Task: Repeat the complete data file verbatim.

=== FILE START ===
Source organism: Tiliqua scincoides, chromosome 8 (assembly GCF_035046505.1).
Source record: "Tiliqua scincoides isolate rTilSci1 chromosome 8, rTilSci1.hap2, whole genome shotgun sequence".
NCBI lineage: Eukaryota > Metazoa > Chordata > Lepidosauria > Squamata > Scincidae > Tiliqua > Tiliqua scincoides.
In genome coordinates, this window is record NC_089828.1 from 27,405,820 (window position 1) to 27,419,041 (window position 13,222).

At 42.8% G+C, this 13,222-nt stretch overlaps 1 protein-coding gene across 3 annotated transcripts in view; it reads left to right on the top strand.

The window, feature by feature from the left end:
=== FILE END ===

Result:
Source organism: Tiliqua scincoides, chromosome 8 (assembly GCF_035046505.1).
Source record: "Tiliqua scincoides isolate rTilSci1 chromosome 8, rTilSci1.hap2, whole genome shotgun sequence".
NCBI lineage: Eukaryota > Metazoa > Chordata > Lepidosauria > Squamata > Scincidae > Tiliqua > Tiliqua scincoides.
In genome coordinates, this window is record NC_089828.1 from 27,405,820 (window position 1) to 27,419,041 (window position 13,222).

At 42.8% G+C, this 13,222-nt stretch overlaps 1 protein-coding gene across 3 annotated transcripts in view; it reads left to right on the top strand.

The window, feature by feature from the left end: